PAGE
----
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Americans and Canadians' love of spam has not decreased since the 1950s -- a new survey shows that 1 in 6 respond to spam emails, though most consider themselves internet experts.  (Source:
It's no wonder that spam senders stay active when so many are falling for their schemes

"Don't click the spam... Don't click the spam..." -- perhaps that should become a mantra for internet users in the U.S. and Canada.  A new study (PDF) showed appallingly that one in six users responded to an email posing as spam.

The study was conducted by the Messaging Anti-Abuse Working Group, an anti-spam trade organization, and shows just how gullible many everyday users are.  It surveyed 800 people and found that many responded to the clearly questionable emails.  Its conclusion is that with spam comprising an estimated 85 to 90 percent of email traffic, these kinds of users are helping to sustain "a booming spam-driven underground economy."

The study found that many believe themselves to be internet experts, but few really are.  Two-third of those surveyed said they were “very” or “somewhat” experienced with Internet security.  However, only one third avoided posting their email address online -- an easy entry for spammers, and only one in four used a different email address for submissions that might be shared with spammers.

Two-thirds believed they could identify spam based on the sender’s name, forty-five percent by the subject line, and 22 percent said "visual indicators" clued them into whether an email was spam.  A mere 3 percent looked at the time the email was sent -- one easy way to identify spam.

Those clicking on the study's Cialis or Michael Jackson emails made a variety of excuses for their behavior.  Approximately 17 percent claimed it was a mistake.  Another 12 percent said the subject or service interested them.  The responses become more humorous from there with 13 percent unable to explain what compelled them to click and respond and 6 percent saying they "wanted to see what would happen."

Of those who said they were "very" or "somewhat" experienced, 12 percent opened spam and loaded its images before deleting it -- sometimes enough to infect your computer -- compared to only 11 percent among those who admitted inexperience.  Amusingly, 14 percent of users -- perhaps some of them Apple buyers -- insisted that they would never be victim of a virus.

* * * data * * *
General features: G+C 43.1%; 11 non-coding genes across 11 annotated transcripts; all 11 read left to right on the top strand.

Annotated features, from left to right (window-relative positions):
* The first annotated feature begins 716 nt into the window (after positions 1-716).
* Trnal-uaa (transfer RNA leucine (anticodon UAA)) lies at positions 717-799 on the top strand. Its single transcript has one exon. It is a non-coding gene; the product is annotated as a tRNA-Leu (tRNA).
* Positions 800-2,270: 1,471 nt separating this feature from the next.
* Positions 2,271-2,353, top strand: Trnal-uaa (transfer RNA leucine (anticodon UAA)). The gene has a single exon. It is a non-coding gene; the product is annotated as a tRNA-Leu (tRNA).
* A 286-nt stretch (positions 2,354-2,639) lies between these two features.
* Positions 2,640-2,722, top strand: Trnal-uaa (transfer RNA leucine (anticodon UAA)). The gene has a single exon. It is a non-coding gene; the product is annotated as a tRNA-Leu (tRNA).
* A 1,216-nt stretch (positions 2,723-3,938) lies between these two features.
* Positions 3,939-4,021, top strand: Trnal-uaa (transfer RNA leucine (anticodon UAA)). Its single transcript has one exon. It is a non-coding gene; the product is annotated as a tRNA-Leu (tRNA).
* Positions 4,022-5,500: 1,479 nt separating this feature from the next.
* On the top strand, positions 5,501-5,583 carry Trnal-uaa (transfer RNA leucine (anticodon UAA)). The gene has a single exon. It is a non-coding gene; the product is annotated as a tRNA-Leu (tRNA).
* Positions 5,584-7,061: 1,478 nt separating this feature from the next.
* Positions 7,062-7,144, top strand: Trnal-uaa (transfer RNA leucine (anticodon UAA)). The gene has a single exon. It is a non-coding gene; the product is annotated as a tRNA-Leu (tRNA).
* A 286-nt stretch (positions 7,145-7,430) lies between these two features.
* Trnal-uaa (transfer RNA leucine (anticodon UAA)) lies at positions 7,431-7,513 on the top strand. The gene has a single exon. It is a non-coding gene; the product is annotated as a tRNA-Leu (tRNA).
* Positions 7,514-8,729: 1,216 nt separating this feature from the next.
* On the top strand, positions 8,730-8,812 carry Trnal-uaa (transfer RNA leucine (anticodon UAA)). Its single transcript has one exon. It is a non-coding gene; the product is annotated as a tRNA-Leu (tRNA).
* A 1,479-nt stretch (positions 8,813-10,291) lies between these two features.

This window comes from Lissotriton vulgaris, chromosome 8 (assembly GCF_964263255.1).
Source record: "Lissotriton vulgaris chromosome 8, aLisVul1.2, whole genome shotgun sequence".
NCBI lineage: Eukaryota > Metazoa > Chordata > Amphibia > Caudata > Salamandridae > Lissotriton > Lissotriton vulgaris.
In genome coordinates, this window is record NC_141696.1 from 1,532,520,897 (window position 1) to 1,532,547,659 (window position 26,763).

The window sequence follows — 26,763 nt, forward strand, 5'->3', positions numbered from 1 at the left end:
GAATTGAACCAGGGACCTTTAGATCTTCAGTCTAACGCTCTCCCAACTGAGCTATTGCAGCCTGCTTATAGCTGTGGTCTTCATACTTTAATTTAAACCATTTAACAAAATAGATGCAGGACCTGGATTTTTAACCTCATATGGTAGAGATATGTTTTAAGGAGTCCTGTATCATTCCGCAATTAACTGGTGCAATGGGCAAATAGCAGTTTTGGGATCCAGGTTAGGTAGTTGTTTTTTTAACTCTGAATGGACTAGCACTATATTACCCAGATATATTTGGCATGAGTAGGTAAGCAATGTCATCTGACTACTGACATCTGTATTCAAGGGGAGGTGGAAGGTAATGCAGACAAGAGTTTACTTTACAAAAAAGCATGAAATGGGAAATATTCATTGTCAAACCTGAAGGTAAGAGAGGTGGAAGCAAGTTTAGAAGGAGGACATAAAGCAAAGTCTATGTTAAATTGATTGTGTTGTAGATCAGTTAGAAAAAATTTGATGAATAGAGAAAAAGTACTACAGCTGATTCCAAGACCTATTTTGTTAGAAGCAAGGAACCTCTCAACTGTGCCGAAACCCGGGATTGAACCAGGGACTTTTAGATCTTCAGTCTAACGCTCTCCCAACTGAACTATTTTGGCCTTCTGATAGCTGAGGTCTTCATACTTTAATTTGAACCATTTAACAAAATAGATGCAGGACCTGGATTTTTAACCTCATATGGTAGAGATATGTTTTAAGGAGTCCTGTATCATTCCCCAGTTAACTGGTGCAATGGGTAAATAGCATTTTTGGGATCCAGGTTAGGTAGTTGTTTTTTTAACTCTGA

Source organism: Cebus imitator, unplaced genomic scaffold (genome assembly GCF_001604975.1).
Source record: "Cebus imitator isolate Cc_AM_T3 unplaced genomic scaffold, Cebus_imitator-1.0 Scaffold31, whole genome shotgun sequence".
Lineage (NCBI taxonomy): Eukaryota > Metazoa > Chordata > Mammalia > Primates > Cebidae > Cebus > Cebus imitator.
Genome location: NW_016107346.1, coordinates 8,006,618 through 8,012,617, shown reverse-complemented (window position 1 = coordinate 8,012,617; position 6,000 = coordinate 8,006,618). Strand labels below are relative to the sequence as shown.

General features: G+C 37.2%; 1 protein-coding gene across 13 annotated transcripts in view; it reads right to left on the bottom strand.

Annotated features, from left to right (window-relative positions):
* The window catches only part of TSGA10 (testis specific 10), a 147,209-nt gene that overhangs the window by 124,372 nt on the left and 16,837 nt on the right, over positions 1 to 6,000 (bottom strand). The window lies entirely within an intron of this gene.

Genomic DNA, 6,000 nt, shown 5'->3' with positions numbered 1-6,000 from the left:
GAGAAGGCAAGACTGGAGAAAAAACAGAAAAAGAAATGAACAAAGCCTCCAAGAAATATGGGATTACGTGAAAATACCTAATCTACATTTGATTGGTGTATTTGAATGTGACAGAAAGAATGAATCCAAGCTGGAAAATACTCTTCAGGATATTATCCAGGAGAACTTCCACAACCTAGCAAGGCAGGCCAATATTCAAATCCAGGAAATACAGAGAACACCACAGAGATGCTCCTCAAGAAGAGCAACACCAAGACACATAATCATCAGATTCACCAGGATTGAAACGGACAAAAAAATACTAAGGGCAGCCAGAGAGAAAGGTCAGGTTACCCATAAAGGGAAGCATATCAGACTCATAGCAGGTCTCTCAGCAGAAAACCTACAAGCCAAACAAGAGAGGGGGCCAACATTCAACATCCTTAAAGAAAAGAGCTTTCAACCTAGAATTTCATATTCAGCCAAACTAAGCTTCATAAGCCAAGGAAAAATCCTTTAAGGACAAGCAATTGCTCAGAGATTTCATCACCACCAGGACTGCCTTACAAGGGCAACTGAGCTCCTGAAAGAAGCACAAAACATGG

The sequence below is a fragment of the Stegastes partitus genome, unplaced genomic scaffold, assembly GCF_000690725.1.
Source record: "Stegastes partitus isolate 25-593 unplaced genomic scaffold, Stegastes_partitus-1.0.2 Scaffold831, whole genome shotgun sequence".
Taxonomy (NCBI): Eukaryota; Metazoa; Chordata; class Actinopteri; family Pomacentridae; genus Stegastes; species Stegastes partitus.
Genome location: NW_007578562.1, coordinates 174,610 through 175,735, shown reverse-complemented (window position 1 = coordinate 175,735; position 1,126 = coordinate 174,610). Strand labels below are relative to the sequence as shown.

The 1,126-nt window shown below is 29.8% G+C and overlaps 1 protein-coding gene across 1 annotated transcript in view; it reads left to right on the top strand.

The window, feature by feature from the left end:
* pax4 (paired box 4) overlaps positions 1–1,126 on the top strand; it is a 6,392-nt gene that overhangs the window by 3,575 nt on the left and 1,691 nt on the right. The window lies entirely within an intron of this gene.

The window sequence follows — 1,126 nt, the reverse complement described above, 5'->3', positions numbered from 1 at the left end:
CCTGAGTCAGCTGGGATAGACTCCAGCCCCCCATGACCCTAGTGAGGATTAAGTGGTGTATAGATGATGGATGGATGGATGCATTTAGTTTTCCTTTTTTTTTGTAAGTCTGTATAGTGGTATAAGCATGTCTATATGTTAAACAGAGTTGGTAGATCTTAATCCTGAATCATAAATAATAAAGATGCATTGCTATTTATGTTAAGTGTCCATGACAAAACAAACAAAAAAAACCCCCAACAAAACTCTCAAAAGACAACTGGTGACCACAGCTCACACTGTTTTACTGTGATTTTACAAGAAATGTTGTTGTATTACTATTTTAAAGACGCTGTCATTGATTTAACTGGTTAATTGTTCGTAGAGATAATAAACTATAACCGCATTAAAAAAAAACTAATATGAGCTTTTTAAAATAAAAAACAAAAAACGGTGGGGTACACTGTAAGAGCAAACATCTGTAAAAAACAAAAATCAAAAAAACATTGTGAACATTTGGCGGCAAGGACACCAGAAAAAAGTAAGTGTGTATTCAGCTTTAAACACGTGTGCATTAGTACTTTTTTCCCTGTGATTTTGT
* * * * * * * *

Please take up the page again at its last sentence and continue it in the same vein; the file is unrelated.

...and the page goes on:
Research firm Ferris Research said in comments included with the MAAWG report says these people are mistaken.  It states, "You might assume that the more technically savvy you are, the less likely you are to be hit by a virus, but that is not true.  Our previous research indicates that the more you use computers, the more likely you are to get hit by a virus."

The survey shows that as one might predict, many think they know much more than they really do.  And that's happy news to spammers.

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Not suprising
By Triple Omega on 7/19/2009 12:20:15 PM , Rating: 5
Actually it doesn't surprise me at all that so many fall for this. There are so many examples of people just believing what they are told, accepting what they read, trusting people blindly, all without a shred of proof presented to them. This goes from cults and religions to salesmen and scammers. So the fact that people are fooled by spam doesn't surprise me at all.

RE: Not suprising
By TomZ on 7/19/2009 12:23:36 PM , Rating: 2
I also think a lot of people are using computers they don't own (e.g., at work), and in a way they don't care what might happen. After all, if something goes wrong, it's someone else's problem to fix.

RE: Not suprising
By MattFishel on 7/19/2009 12:25:01 PM , Rating: 2
This isn't hard to believe at all, speaking "60 percent of Canadian users don't mind internet throttling."

RE: Not suprising
By arazok on 7/19/2009 12:48:11 PM , Rating: 5
There are so many examples of people just believing what they are told, accepting what they read, trusting people blindly, all without a shred of proof presented to them.

Our entire political system revolves around this phenomenon.

RE: Not suprising
By eddieroolz on 7/19/2009 7:58:35 PM , Rating: 5

RE: Not suprising
By jeff834 on 7/20/2009 12:18:55 PM , Rating: 2

RE: Not suprising
By ZachDontScare on 7/20/2009 2:55:33 PM , Rating: 2
Change we can believe in.

"If a man really wants to make a million dollars, the best way would be to start his own religion." -- Scientology founder L. Ron. Hubbard

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